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WASHINGTON (AP) — Pacers guard George Hill returned to the lineup Tuesday night against Washington after missing three games with an upper respiratory infection.

Hill is averaging 14 points and just under 37 minutes in 10 games this season. He was on the bench in case of emergency in Saturday’s victory over Milwaukee.

Coach Frank Vogel said Tuesday Hill’s infection had improved “to the point where he’s fine to play,” but would keep an eye out for fatigue after an 11-day layoff.

Hassan Whiteside on intentional fouls: “It’s not working, so keep fouling me”

Hassan Whiteside

Remember how Adam Silver was preaching that the league didn’t want to change the intentional foul rule — the hack-a-Shaq strategy — because it was really about two players (DeAndre Jordan and Dwight Howard) and a handful of others now and then. The fact that it’s not basketball didn’t matter.

Well, it’s not just two — Miami’s Hassan Whiteside has gotten the treatment this season. He’s a 53.4 percent free throw shooter this season.

And he says bring it on. From Jason Lieser of the Palm Beach Post:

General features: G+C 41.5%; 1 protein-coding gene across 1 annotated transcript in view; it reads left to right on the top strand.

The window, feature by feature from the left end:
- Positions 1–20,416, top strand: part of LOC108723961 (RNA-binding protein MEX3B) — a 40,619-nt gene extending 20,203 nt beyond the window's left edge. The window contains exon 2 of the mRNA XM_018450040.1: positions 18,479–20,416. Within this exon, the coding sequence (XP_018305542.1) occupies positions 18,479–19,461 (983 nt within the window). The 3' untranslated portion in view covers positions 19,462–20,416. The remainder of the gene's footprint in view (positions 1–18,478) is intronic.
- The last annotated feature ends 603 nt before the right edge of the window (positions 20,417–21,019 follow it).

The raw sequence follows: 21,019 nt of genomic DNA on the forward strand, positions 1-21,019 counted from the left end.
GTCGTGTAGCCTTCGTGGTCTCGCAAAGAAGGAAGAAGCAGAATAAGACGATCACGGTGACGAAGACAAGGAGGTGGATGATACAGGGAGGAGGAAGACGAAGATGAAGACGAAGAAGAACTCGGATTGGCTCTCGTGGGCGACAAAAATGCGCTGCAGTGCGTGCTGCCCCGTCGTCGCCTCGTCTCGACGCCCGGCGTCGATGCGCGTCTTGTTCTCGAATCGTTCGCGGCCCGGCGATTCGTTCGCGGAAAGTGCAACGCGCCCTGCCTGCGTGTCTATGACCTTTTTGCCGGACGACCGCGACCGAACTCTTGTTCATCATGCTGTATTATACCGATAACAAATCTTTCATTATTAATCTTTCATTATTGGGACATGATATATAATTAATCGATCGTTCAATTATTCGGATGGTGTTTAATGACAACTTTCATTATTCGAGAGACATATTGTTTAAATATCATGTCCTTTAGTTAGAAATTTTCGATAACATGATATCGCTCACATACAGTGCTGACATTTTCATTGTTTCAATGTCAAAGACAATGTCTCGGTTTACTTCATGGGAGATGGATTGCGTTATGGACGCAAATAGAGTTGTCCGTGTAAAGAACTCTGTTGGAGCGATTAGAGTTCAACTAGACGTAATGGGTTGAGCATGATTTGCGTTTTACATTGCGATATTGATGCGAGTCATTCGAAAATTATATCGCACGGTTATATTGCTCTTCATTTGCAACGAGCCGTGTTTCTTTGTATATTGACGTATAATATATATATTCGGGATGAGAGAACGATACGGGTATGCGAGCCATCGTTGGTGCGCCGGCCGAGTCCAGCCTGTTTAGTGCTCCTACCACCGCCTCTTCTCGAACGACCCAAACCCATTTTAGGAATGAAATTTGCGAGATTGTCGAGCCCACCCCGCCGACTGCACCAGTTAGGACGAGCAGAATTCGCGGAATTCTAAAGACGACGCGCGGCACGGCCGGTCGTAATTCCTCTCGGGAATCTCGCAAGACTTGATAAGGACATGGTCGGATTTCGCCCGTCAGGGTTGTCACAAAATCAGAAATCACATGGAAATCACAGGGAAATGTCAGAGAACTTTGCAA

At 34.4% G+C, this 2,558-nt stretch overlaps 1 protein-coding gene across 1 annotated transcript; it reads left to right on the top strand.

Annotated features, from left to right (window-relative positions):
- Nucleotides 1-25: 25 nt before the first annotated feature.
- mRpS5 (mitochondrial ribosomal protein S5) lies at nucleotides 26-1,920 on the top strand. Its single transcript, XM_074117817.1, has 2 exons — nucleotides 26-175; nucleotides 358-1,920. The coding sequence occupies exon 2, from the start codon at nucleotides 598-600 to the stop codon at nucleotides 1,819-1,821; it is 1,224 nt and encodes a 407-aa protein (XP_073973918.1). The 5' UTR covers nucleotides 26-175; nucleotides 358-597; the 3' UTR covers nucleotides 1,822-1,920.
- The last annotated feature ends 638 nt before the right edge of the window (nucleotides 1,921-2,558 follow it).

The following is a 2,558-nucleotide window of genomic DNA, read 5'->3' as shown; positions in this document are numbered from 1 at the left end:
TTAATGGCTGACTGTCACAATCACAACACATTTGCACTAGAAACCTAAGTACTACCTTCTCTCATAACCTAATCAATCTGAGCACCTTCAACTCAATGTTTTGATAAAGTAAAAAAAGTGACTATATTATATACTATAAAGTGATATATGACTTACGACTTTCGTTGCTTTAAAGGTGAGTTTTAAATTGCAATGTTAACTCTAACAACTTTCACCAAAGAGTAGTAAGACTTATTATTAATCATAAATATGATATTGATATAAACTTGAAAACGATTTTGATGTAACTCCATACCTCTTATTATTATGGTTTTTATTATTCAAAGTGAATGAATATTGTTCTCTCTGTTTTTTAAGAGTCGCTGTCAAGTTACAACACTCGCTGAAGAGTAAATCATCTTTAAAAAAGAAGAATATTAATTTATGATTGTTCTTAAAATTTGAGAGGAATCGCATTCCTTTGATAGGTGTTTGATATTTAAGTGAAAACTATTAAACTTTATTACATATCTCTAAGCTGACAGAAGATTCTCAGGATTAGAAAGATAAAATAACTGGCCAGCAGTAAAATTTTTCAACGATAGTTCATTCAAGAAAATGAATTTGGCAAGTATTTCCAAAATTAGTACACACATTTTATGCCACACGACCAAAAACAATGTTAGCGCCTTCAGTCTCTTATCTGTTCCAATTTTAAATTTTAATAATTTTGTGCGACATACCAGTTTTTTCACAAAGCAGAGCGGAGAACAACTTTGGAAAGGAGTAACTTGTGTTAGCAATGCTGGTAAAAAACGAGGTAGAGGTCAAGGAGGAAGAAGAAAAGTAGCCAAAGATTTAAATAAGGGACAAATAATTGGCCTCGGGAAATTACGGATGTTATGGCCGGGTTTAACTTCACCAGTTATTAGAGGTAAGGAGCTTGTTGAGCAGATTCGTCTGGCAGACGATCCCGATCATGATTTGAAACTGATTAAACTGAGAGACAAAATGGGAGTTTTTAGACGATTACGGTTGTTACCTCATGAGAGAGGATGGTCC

“I’m enjoying this,” he said. “Foul me so I can get a double-double and we can win. It’s not working, so keep fouling me.”

He’s even smart at not getting fouled.

Whiteside also is liking that teams are looking at their options against the best defense in the NBA — yes, Miami at 94 points allowed per 100 possessions, is the best defense in the NBA right now — and deciding to attack Whiteside.

“There’s teams that’s out there that say ‘Stay away from Hassan,’ and there’s teams that say, ‘We don’t care if Hassan’s down there. Attack Hassan.’ I love them teams that do that. God bless them coaches. I love them teams.”

Whiteside is not as great a defender as the block totals would indicate — if he doesn’t see a block in it, his rotations can be a bit slow. One scout recently called him a selfish defender to me recently, suggesting he is in it for the numbers, not the sacrifices needed for an elite defense. True or not, the Heat have an elite defense and Whiteside is at the heart of it.

And if the strategy is to try to exploit him, Whiteside plans to make people pay.